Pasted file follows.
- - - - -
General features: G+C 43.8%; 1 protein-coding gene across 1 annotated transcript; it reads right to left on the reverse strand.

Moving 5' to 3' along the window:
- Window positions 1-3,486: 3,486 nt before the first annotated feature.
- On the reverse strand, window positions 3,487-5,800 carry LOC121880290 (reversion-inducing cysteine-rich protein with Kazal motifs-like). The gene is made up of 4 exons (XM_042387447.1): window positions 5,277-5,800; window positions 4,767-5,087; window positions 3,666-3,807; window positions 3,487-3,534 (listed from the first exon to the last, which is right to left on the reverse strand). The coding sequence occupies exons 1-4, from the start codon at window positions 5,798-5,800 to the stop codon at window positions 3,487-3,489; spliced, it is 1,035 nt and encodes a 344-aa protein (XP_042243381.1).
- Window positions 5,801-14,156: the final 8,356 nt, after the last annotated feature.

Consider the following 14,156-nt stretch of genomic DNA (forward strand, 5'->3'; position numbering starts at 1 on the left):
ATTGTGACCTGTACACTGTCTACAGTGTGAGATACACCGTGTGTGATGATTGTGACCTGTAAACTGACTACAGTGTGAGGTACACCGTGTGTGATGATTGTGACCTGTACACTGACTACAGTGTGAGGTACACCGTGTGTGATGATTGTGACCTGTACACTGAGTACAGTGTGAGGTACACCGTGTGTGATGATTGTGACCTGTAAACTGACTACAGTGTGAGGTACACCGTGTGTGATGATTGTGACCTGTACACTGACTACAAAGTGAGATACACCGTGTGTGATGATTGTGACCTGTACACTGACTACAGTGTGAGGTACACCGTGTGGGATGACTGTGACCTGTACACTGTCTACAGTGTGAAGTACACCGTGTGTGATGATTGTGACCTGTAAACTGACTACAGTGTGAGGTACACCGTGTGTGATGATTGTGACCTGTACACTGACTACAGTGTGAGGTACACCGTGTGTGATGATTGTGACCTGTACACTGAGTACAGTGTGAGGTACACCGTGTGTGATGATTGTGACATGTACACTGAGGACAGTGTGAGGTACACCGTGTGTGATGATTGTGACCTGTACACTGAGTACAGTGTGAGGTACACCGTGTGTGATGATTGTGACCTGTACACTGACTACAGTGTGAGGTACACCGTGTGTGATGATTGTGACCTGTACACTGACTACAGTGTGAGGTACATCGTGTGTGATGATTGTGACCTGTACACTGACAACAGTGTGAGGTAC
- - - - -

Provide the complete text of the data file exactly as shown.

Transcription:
General features: G+C 43.8%; 1 protein-coding gene across 1 annotated transcript; it reads right to left on the reverse strand.

Moving 5' to 3' along the window:
- Window positions 1-3,486: 3,486 nt before the first annotated feature.
- On the reverse strand, window positions 3,487-5,800 carry LOC121880290 (reversion-inducing cysteine-rich protein with Kazal motifs-like). The gene is made up of 4 exons (XM_042387447.1): window positions 5,277-5,800; window positions 4,767-5,087; window positions 3,666-3,807; window positions 3,487-3,534 (listed from the first exon to the last, which is right to left on the reverse strand). The coding sequence occupies exons 1-4, from the start codon at window positions 5,798-5,800 to the stop codon at window positions 3,487-3,489; spliced, it is 1,035 nt and encodes a 344-aa protein (XP_042243381.1).
- Window positions 5,801-14,156: the final 8,356 nt, after the last annotated feature.

Consider the following 14,156-nt stretch of genomic DNA (forward strand, 5'->3'; position numbering starts at 1 on the left):
ATTGTGACCTGTACACTGTCTACAGTGTGAGATACACCGTGTGTGATGATTGTGACCTGTAAACTGACTACAGTGTGAGGTACACCGTGTGTGATGATTGTGACCTGTACACTGACTACAGTGTGAGGTACACCGTGTGTGATGATTGTGACCTGTACACTGAGTACAGTGTGAGGTACACCGTGTGTGATGATTGTGACCTGTAAACTGACTACAGTGTGAGGTACACCGTGTGTGATGATTGTGACCTGTACACTGACTACAAAGTGAGATACACCGTGTGTGATGATTGTGACCTGTACACTGACTACAGTGTGAGGTACACCGTGTGGGATGACTGTGACCTGTACACTGTCTACAGTGTGAAGTACACCGTGTGTGATGATTGTGACCTGTAAACTGACTACAGTGTGAGGTACACCGTGTGTGATGATTGTGACCTGTACACTGACTACAGTGTGAGGTACACCGTGTGTGATGATTGTGACCTGTACACTGAGTACAGTGTGAGGTACACCGTGTGTGATGATTGTGACATGTACACTGAGGACAGTGTGAGGTACACCGTGTGTGATGATTGTGACCTGTACACTGAGTACAGTGTGAGGTACACCGTGTGTGATGATTGTGACCTGTACACTGACTACAGTGTGAGGTACACCGTGTGTGATGATTGTGACCTGTACACTGACTACAGTGTGAGGTACATCGTGTGTGATGATTGTGACCTGTACACTGACAACAGTGTGAGGTAC